Connie K. Chung
Connie K. Chung is the Associate Director for the Global Education Innovation Initiative and a lecturer on education at the Harvard Graduate School of Education.
In pursuing her research interest about the ways in which people from diverse backgrounds can learn to work together and leverage their collective power for positive change in their communities, she was involved in a multi-year, multi-site study of education reform and community organizing in the United States, the results of which are published in the book A Match on Dry Grass: Community Organizing as a Catalyst for School Reform (Oxford University Press, 2011). Her doctoral dissertation analyzed the individual and organizational factors that facilitated people from diverse ethnic, religious, and socio-economic class backgrounds to work together to build a better community.
A former public high school English teacher, she was nominated by her former students for various teaching awards. She has taught college and graduate students about nonprofit management and multicultural education and also was a curriculum consultant in the development of a K–12 global citizenship education curriculum.
She currently works with researchers and research assistants spread out in multiple regions of the world to conduct research about education for the 21st century, civic education and global citizenship education, including building the capacity of organizations and people to work collaboratively toward providing a powerful, relevant, rigorous, and meaningful education for all children that not only supports their individual growth but also the development of their communities. She is the co-editor of the book, Teaching and Learning for the Twenty-first Century: Educational Goals, Policies, and Curricula from Six Nations.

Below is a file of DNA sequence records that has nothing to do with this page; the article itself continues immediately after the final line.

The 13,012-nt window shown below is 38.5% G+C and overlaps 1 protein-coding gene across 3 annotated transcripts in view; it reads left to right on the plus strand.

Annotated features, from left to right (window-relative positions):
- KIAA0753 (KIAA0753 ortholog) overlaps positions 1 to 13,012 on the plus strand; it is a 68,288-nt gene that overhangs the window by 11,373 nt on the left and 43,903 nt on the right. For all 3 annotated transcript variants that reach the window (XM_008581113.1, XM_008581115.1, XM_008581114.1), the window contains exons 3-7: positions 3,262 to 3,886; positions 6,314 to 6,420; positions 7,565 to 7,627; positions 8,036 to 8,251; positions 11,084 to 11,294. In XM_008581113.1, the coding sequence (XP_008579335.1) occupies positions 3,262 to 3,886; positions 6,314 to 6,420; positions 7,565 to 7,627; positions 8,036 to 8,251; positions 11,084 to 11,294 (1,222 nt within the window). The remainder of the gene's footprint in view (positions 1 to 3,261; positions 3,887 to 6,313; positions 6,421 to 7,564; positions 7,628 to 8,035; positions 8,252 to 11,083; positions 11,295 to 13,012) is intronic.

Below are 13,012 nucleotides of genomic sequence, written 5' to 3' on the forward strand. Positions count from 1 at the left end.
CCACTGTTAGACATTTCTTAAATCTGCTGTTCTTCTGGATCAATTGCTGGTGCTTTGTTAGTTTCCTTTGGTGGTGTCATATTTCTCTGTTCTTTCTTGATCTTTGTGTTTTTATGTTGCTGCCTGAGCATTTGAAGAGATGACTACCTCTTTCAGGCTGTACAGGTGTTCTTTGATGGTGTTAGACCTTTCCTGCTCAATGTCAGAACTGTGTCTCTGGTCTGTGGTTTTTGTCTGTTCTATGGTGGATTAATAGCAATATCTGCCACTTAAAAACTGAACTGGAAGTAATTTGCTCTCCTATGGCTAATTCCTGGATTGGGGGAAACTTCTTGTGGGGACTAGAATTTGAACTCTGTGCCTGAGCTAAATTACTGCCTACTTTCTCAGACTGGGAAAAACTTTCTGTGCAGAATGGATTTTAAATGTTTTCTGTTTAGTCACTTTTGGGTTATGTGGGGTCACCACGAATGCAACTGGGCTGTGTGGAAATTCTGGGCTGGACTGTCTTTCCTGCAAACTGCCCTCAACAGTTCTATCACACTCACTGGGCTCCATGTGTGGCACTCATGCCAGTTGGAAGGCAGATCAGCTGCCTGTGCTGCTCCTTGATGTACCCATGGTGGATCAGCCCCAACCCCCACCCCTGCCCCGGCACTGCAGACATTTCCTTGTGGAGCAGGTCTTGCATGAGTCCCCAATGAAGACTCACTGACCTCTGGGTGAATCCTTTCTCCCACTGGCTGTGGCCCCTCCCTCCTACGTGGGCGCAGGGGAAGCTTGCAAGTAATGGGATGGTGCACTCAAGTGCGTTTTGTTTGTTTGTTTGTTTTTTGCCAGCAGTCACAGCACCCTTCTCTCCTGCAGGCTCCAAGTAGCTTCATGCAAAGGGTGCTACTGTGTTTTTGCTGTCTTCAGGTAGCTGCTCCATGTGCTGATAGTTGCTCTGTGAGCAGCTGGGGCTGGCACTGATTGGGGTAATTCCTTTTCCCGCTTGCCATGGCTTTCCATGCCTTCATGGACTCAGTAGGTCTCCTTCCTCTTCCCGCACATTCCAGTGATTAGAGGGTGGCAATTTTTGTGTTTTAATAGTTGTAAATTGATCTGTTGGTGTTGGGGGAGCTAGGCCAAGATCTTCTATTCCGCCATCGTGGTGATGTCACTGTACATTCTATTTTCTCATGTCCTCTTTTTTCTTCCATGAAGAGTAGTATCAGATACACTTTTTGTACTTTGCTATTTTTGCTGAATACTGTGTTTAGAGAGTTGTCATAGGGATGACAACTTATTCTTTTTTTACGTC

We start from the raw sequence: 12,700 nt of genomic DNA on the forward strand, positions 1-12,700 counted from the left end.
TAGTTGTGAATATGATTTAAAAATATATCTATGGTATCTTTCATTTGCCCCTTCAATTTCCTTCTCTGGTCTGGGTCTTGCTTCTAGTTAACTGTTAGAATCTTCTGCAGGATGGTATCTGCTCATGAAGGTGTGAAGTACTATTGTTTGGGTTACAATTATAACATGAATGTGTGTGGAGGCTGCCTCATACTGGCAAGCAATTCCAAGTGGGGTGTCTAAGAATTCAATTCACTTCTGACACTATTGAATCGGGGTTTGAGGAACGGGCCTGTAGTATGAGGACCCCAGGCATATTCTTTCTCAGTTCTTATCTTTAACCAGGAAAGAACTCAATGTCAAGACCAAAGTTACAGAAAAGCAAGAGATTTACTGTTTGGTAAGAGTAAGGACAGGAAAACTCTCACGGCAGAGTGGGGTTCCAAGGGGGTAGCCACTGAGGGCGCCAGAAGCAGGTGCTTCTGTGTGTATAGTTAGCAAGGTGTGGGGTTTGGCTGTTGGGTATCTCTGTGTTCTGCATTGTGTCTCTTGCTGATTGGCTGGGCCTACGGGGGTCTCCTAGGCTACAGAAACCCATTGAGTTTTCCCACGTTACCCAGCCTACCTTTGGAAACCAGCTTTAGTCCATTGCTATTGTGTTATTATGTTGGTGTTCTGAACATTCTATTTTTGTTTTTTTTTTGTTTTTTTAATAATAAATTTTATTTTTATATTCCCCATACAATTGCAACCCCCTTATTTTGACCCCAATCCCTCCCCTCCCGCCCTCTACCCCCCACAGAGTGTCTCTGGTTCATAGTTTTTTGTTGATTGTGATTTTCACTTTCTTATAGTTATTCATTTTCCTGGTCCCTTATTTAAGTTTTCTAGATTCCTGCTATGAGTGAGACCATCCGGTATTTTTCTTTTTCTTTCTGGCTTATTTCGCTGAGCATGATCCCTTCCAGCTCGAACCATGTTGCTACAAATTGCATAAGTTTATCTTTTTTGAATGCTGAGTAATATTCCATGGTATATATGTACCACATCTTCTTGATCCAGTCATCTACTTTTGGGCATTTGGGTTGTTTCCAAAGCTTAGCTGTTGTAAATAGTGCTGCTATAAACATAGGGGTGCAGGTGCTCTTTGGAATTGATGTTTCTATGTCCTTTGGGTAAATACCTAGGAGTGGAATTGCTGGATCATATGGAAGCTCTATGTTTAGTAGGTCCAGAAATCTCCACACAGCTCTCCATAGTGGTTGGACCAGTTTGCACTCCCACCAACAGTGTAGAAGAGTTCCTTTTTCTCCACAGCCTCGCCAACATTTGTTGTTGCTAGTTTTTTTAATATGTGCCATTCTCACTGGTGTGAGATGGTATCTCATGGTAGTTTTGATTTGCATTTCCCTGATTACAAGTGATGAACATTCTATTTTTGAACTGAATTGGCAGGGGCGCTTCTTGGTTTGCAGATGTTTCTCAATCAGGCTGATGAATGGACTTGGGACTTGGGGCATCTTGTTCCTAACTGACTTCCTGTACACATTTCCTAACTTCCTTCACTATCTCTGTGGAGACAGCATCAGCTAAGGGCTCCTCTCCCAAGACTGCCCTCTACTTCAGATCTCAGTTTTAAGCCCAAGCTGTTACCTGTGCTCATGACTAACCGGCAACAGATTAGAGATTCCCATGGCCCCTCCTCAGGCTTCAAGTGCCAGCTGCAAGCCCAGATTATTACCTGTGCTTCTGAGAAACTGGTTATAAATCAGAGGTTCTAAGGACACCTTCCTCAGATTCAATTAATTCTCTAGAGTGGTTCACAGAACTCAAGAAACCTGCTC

Dr. Chung received her BA with honors in English Literature from Harvard College and her master’s degrees in Teaching and Curriculum (1999) and in International Education Policy (2007) from the Harvard Graduate School of Education. Her doctorate is also from the Harvard Graduate School of Education.
She has worked as a staff member, consultant, and speaker with various human rights and civic education organizations. She currently serves on the board of two nonprofits, including Aaron’s Presents, an organization that offers grants to students in grades 8 and below to encourage positive development in themselves and in their community.
Her greatest sense of satisfaction has come from working with young people, one of whom wrote to her at the end of a school year, “I think I learned more about life in this class than in any other part of high school. Thank you for not only teaching us to think critically but also humanitarianly as a citizen of this world. When I talked about my vision of a mentorship program, you really listened. I feel encouraged to make it happen before the end of my senior year, and to make things happen for the rest of my life.”